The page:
Now that you know the basics, let's write some practical UI/Unit tests in Swift. โŒจ๏ธ

Wait... what the heck is a test?

Well the short answer a test is a function that can have two distinct outcomes:

  • โœ… - success
  • โŒ - failure

Defining good a unit test is hard, but fortunately Vadim has some excellent articles about this topic, so you should definitely check his blog as well. ๐Ÿ˜‰

The anatomy of a unit test target in Xcode

Multiple test cases can be grouped together inside a class in Xcode. This is a neat way to write related tests for a software component. Just import the XCTest framework, (which is also available for Linux), subclass the XCTestCase class and prefix your test methods with the test keyword to be able to test them. ๐Ÿ”จ

The setUp and tearDown methods will be called before every single test function, but usually I don't like to use them, I always initiate a new environment for my tests for every single case. The reason behind this is that tests can run in parallel, which is really amazing if you have lots of them. Also you don't want to end up with some broken test case, just because of some stupid shared state or side effect.

Also you should note that you have to import your app target as @testable import Target in your test target in order to be able to reach your objects & methods. This way you'll be able to test your internal classes and methods as well. ๐Ÿ“

import XCTest
@testable import Example

class ExampleTests: XCTestCase {

    override func setUp() {
        XCTAssertTrue(true)
        // Put setup code here. This method is called before the invocation of each test method in the class.
    }

    override func tearDown() {
        // Put teardown code here. This method is called after the invocation of each test method in the class.
    }

    func testExample() {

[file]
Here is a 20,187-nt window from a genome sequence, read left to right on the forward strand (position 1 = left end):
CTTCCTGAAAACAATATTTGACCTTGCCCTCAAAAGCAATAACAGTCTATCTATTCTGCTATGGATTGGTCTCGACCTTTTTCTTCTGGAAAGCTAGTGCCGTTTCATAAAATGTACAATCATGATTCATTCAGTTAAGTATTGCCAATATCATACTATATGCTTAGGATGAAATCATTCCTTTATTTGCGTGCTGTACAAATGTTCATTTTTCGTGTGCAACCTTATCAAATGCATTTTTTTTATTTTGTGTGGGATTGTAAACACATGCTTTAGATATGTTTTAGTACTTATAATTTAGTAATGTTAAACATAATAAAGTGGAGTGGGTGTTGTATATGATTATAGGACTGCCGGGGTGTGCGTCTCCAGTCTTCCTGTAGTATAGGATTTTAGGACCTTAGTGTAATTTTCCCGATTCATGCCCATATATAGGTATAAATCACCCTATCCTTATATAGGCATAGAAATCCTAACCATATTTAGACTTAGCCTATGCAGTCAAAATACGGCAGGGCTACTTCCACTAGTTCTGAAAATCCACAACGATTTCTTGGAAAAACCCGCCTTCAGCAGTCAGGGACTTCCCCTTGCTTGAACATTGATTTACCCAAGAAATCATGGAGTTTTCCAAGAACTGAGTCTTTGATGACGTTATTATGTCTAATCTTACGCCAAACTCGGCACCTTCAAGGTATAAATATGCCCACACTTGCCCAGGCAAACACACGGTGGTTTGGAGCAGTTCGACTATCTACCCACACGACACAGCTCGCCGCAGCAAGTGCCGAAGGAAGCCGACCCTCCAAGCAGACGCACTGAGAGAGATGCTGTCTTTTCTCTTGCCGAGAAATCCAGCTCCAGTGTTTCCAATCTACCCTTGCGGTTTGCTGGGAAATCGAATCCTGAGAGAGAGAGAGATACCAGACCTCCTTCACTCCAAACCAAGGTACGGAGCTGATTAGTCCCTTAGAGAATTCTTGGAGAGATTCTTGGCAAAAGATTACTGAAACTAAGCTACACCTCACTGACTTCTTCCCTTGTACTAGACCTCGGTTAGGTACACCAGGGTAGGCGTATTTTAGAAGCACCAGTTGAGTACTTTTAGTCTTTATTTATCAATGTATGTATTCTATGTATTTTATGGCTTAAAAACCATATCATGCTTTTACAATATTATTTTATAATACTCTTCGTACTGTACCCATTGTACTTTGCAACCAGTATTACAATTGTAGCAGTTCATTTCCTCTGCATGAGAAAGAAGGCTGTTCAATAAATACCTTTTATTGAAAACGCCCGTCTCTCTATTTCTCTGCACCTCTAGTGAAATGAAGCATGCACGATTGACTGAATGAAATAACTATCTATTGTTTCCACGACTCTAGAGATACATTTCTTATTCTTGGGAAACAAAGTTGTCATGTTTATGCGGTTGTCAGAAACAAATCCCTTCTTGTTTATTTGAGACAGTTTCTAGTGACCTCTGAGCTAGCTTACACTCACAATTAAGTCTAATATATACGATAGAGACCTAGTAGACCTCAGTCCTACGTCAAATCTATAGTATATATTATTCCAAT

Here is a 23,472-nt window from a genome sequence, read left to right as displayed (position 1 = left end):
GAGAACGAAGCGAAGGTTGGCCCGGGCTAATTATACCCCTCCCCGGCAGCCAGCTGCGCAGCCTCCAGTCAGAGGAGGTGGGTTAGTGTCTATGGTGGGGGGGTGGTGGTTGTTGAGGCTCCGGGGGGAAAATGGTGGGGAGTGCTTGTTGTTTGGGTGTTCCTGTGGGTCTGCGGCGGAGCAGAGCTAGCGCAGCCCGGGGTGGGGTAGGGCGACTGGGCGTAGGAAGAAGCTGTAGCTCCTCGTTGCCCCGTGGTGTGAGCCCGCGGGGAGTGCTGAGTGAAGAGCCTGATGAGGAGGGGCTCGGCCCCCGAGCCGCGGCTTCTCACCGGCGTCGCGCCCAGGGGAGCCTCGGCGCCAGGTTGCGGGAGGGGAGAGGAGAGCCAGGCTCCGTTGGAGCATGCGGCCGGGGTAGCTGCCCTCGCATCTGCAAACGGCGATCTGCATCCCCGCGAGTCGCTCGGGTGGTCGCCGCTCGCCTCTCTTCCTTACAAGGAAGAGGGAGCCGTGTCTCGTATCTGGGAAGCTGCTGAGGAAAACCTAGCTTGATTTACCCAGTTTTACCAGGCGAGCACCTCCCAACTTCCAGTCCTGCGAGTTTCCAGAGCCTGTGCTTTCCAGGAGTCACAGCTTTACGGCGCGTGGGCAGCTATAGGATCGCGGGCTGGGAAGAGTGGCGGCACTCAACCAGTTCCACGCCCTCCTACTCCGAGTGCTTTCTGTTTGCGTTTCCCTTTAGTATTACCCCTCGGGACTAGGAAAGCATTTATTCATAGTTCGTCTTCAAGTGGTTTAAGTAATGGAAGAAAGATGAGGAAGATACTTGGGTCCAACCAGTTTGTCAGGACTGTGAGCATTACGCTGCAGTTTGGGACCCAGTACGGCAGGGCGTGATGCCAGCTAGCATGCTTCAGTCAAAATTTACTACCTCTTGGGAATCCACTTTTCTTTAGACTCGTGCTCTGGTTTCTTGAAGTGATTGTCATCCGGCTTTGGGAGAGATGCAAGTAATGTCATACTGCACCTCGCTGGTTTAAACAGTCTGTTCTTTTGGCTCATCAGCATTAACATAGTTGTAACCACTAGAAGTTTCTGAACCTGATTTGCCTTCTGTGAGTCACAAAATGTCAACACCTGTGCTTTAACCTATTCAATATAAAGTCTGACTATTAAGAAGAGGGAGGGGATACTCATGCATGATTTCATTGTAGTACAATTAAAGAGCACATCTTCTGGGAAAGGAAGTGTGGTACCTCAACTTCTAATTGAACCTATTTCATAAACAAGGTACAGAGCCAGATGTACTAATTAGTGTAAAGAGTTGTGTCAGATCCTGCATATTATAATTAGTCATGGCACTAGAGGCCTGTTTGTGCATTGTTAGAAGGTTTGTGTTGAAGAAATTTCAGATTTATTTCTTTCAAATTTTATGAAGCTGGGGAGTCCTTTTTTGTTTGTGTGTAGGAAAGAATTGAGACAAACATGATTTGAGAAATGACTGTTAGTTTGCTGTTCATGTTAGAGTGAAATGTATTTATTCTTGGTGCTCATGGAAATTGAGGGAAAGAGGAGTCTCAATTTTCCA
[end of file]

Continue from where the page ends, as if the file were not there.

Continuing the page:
// This is an example of a functional test case.
        // Use XCTAssert and related functions to verify your tests produce the correct results.
    }

    func testPerformanceExample() {
        // This is an example of a performance test case.
        self.measure {
            // Put the code you want to measure the time of here.
        }
    }

}

How should I write a test?

Imagine a method that validates an email address, which has an input parameter (String), and a return value (Bool). We don't care about the internals right now, this method is a black box, maybe someone else will write it, maybe you will, from the point of unit testing it doesn't matter. Just think about the interface for now:

func validate(email: String) -> Bool

Ok, so we have our function prototype, now think about what kind of inputs can we give this function, and what's going to be the expected output:

  • "example@address.com" -> true
  • "my.personal.address@google.co.uk" -> true
  • "" -> false
  • "invalid@address." -> false
  • "lorem ipsum dolor sit amet" -> false
  • "injection@example.com; DROP TABLE users" -> false
  • "โœ‰๏ธ" -> false
  • "23983ujnvmfbbg73209refagjklnku129@adf@asdf.com" -> false

The purpose of a unit test is to catch all the edge cases. The built-in XCTest framework has some helpful methods to evaluate your tests. So for example, if you want to make a simple unit test to check the result against the input examples from above, you could use the following functions to evaluate your results: